Climate Engineering Reconsidered

Author(s): Barrett, S., T.M. Lenton, A. Millner, A. Tavoni, S. Carpenter, J.M. Anderies, F.S. Chapin III, A.-S. Crépin, G. Daily, P. Ehrlich, C. Folke, V. Galaz, T. Hughes, N. Kautsky, E.F. Lambin, R. Naylor, K. Nyborg, S. Polasky, M. Scheffer, J. Wilen, A. Xepapadeas, A. de Zeeuw
In: Nature Climate Change
Year: 2014
Type: Journal / article
Theme affiliation: Patterns of the Anthropocene
Link to centre authors: Crépin, Anne-Sophie, Folke, Carl, Galaz, Victor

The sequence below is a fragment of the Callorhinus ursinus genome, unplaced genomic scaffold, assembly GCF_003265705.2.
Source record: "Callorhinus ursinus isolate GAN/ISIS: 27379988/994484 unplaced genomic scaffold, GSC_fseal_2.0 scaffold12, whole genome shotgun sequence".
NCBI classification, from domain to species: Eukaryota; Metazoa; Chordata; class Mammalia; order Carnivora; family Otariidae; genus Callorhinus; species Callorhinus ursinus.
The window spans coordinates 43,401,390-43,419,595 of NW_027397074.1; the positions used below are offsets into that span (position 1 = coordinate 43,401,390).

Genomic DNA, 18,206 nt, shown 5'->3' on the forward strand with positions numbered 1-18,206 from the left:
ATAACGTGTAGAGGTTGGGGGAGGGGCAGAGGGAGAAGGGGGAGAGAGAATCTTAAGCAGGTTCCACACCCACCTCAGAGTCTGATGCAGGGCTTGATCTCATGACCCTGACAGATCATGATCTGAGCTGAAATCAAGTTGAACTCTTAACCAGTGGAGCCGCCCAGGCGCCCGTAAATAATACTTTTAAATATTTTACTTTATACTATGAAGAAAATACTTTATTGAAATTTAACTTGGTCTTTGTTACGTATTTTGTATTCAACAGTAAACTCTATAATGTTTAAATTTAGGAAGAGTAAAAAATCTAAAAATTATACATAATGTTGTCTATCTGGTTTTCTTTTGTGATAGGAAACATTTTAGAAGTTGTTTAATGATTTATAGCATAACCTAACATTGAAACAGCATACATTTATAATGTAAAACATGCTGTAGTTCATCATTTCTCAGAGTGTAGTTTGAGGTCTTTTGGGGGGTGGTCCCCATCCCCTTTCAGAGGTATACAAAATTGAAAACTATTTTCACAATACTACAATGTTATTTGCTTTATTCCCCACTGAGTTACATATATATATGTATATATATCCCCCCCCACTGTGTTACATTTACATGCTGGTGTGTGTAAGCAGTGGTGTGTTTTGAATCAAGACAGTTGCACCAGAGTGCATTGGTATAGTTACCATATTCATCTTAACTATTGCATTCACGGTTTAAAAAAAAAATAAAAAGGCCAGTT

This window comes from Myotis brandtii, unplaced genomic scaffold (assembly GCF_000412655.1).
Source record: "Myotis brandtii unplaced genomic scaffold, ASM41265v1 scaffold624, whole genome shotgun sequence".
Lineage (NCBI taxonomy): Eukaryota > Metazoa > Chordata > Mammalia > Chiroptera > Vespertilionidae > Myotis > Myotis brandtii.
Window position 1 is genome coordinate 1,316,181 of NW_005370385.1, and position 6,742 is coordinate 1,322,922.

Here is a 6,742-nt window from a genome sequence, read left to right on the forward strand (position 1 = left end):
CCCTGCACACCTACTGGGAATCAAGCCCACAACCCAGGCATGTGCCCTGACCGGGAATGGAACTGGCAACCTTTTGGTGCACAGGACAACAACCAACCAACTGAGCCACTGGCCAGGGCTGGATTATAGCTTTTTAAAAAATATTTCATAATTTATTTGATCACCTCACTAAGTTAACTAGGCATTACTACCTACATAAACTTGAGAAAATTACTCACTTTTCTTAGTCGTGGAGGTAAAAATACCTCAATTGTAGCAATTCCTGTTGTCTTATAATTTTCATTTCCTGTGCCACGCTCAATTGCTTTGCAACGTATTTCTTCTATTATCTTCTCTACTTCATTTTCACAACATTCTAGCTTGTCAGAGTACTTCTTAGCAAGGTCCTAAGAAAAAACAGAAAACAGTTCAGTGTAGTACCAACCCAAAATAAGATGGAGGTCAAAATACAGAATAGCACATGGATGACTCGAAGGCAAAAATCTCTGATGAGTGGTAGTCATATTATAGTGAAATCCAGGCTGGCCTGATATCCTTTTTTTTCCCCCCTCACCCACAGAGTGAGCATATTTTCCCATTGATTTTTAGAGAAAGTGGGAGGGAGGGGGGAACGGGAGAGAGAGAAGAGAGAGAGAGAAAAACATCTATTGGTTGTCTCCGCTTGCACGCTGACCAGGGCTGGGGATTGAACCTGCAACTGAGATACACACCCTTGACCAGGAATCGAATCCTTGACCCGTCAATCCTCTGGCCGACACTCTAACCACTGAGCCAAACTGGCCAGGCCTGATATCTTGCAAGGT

Full reference: Barrett, S., T.M. Lenton, A. Millner, A. Tavoni, S. Carpenter, J.M. Anderies, F.S. Chapin III, A.-S. Crépin, G. Daily, P. Ehrlich, C. Folke, V. Galaz, T. Hughes, N. Kautsky, E.F. Lambin, R. Naylor, K. Nyborg, S. Polasky, M. Scheffer, J. Wilen, A. Xepapadeas, A. de Zeeuw 2014. Climate Engineering Reconsidered. Nature Climate Change, 4, 527-529

Summary

Stratospheric injection of sulphate aerosols has been advocated as an emergency geoengineering measure to tackle dangerous climate change, or as a stop-gap until atmospheric carbon dioxide levels are reduced. But it may not prove to be the game-changer that some imagine. 

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